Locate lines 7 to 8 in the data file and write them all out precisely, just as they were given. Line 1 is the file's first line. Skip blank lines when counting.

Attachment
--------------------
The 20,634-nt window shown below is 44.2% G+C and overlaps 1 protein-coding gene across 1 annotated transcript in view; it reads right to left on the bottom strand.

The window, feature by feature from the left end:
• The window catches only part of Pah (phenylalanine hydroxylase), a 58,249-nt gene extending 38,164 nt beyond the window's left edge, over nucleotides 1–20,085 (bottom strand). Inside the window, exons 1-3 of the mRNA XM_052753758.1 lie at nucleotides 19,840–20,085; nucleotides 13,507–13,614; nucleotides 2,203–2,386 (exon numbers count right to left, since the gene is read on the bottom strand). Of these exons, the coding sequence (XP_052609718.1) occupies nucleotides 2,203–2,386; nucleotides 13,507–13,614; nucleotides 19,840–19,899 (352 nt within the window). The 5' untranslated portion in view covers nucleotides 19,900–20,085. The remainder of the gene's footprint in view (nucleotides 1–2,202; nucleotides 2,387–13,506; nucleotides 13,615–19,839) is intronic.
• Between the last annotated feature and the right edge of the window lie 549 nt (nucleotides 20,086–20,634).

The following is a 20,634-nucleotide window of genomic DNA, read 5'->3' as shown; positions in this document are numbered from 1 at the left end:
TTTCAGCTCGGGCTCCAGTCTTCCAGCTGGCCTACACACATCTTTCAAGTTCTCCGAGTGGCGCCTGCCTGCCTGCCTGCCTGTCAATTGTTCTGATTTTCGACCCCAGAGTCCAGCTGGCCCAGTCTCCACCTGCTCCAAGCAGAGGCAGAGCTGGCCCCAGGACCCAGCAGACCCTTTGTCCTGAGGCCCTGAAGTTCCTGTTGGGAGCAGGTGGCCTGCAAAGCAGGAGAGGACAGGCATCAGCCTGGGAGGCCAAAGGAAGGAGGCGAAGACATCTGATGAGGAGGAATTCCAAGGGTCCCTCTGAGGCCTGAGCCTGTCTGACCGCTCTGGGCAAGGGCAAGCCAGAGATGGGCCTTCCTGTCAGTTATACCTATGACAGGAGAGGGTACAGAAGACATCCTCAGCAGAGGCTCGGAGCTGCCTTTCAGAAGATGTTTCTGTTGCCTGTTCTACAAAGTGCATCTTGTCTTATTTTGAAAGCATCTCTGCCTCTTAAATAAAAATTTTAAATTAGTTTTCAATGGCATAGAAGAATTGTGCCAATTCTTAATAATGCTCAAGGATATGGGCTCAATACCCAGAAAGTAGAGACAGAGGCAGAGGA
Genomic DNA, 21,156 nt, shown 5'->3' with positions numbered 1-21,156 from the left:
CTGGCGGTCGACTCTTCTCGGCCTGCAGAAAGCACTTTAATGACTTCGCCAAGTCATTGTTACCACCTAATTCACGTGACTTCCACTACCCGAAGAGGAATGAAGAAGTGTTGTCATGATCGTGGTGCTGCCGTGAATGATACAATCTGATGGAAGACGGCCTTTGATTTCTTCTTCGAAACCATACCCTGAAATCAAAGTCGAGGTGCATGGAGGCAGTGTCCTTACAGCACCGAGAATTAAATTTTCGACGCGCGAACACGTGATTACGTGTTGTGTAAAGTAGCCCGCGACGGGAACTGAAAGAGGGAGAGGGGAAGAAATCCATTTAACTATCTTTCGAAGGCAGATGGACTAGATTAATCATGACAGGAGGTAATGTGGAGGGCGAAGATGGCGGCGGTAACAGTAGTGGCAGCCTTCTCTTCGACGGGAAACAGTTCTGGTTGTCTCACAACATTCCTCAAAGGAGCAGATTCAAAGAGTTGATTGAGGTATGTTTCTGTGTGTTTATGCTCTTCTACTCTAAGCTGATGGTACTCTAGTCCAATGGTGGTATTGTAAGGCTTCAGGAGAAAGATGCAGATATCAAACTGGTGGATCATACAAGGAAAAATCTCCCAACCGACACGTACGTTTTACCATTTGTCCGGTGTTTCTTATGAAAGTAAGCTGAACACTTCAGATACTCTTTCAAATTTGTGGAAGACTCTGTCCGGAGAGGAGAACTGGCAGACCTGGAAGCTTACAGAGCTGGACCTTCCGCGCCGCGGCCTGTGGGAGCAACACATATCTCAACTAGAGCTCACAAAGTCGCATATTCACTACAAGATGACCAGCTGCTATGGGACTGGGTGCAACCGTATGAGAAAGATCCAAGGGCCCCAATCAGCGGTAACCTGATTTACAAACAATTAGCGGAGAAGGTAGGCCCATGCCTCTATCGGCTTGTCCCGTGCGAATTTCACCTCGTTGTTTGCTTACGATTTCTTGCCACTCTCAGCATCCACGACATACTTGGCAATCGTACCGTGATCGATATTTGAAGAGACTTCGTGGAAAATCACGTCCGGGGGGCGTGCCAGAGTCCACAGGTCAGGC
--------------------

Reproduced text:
Genomic DNA, 21,156 nt, shown 5'->3' with positions numbered 1-21,156 from the left:
CTGGCGGTCGACTCTTCTCGGCCTGCAGAAAGCACTTTAATGACTTCGCCAAGTCATTGTTACCACCTAATTCACGTGACTTCCACTACCCGAAGAGGAATGAAGAAGTGTTGTCATGATCGTGGTGCTGCCGTGAATGATACAATCTGATGGAAGACGGCCTTTGATTTCTTCTTCGAAACCATACCCTGAAATCAAAGTCGAGGTGCATGGAGGCAGTGTCCTTACAGCACCGAGAATTAAATTTTCGACGCGCGAACACGTGATTACGTGTTGTGTAAAGTAGCCCGCGACGGGAACTGAAAGAGGGAGAGGGGAAGAAATCCATTTAACTATCTTTCGAAGGCAGATGGACTAGATTAATCATGACAGGAGGTAATGTGGAGGGCGAAGATGGCGGCGGTAACAGTAGTGGCAGCCTTCTCTTCGACGGGAAACAGTTCTGGTTGTCTCACAACATTCCTCAAAGGAGCAGATTCAAAGAGTTGATTGAGGTATGTTTCTGTGTGTTTATGCTCTTCTACTCTAAGCTGATGGTACTCTAGTCCAATGGTGGTATTGTAAGGCTTCAGGAGAAAGATGCAGATATCAAACTGGTGGATCATACAAGGAAAAATCTCCCAACCGACACGTACGTTTTACCATTTGTCCGGTGTTTCTTATGAAAGTAAGCTGAACACTTCAGATACTCTTTCAAATTTGTGGAAGACTCTGTCCGGAGAGGAGAACTGGCAGACCTGGAAGCTTACAGAGCTGGACCTTCCGCGCCGCGGCCTGTGGGAGCAACACATATCTCAACTAGAGCTCACAAAGTCGCATATTCACTACAAGATGACCAGCTGCTATGGGACTGGGTGCAACCGTATGAGAAAGATCCAAGGGCCCCAATCAGCGGTAACCTGATTTACAAACAATTAGCGGAGAAGGTAGGCCCATGCCTCTATCGGCTTGTCCCGTGCGAATTTCACCTCGTTGTTTGCTTACGATTTCTTGCCACTCTCAGCATCCACGACATACTTGGCAATCGTACCGTGATCGATATTTGAAGAGACTTCGTGGAAAATCACGTCCGGGGGGCGTGCCAGAGTCCACAGGTCAGGC